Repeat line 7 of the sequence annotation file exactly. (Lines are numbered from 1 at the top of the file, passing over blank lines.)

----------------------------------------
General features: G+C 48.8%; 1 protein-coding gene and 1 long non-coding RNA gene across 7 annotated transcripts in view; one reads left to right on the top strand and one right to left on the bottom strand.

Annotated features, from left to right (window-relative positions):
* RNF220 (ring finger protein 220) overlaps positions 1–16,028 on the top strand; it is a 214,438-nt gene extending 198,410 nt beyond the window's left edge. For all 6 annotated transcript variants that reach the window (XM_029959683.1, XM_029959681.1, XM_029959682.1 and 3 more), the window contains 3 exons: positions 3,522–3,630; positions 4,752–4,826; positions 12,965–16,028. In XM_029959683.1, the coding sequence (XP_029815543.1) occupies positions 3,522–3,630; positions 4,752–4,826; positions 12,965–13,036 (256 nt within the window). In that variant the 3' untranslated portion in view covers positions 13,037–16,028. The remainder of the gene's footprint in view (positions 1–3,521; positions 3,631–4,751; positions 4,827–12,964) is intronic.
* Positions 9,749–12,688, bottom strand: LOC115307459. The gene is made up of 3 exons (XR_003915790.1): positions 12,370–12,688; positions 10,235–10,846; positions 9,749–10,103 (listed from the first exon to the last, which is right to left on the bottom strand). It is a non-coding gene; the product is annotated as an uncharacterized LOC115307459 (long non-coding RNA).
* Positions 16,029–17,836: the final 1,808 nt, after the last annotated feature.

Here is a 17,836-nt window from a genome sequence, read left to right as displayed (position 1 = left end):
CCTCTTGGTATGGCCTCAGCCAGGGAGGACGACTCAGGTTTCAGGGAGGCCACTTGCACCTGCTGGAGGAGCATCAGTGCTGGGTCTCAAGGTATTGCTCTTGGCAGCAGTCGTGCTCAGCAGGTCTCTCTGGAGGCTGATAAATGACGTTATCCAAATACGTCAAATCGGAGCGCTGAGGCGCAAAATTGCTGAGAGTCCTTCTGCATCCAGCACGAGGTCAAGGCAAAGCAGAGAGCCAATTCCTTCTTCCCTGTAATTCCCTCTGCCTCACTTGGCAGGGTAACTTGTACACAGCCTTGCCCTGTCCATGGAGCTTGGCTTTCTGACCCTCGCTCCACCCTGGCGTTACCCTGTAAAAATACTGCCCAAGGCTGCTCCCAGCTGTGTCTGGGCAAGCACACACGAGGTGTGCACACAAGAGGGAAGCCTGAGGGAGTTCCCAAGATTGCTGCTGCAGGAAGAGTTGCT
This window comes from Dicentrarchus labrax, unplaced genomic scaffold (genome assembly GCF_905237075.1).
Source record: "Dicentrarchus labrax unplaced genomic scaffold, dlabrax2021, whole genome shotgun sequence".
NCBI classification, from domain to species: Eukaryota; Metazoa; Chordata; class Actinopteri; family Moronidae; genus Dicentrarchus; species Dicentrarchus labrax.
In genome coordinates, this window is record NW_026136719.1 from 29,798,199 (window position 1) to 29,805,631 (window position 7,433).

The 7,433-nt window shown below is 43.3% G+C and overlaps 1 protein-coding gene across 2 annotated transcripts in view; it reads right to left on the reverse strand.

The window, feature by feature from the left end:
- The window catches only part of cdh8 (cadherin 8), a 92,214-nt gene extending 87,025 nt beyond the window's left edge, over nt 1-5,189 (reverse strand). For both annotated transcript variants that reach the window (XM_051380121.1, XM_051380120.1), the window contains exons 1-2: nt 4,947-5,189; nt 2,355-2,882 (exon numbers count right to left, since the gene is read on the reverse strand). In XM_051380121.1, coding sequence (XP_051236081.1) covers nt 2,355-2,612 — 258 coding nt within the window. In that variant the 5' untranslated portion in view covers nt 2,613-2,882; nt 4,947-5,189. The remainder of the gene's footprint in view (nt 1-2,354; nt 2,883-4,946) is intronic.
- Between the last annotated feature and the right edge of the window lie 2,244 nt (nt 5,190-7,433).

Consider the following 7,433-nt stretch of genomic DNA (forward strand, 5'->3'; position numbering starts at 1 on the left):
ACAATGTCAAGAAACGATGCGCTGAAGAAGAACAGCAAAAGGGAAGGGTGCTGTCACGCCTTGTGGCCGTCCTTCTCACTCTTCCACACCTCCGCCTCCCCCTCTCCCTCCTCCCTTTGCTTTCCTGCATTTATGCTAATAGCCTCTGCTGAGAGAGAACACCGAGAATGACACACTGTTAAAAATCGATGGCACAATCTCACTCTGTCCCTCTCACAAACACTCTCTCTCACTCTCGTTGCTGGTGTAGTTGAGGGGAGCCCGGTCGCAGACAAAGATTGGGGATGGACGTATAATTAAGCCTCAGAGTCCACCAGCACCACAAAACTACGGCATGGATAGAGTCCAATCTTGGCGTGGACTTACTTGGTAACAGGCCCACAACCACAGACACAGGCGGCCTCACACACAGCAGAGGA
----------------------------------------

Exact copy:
CCTCTTGGTATGGCCTCAGCCAGGGAGGACGACTCAGGTTTCAGGGAGGCCACTTGCACCTGCTGGAGGAGCATCAGTGCTGGGTCTCAAGGTATTGCTCTTGGCAGCAGTCGTGCTCAGCAGGTCTCTCTGGAGGCTGATAAATGACGTTATCCAAATACGTCAAATCGGAGCGCTGAGGCGCAAAATTGCTGAGAGTCCTTCTGCATCCAGCACGAGGTCAAGGCAAAGCAGAGAGCCAATTCCTTCTTCCCTGTAATTCCCTCTGCCTCACTTGGCAGGGTAACTTGTACACAGCCTTGCCCTGTCCATGGAGCTTGGCTTTCTGACCCTCGCTCCACCCTGGCGTTACCCTGTAAAAATACTGCCCAAGGCTGCTCCCAGCTGTGTCTGGGCAAGCACACACGAGGTGTGCACACAAGAGGGAAGCCTGAGGGAGTTCCCAAGATTGCTGCTGCAGGAAGAGTTGCT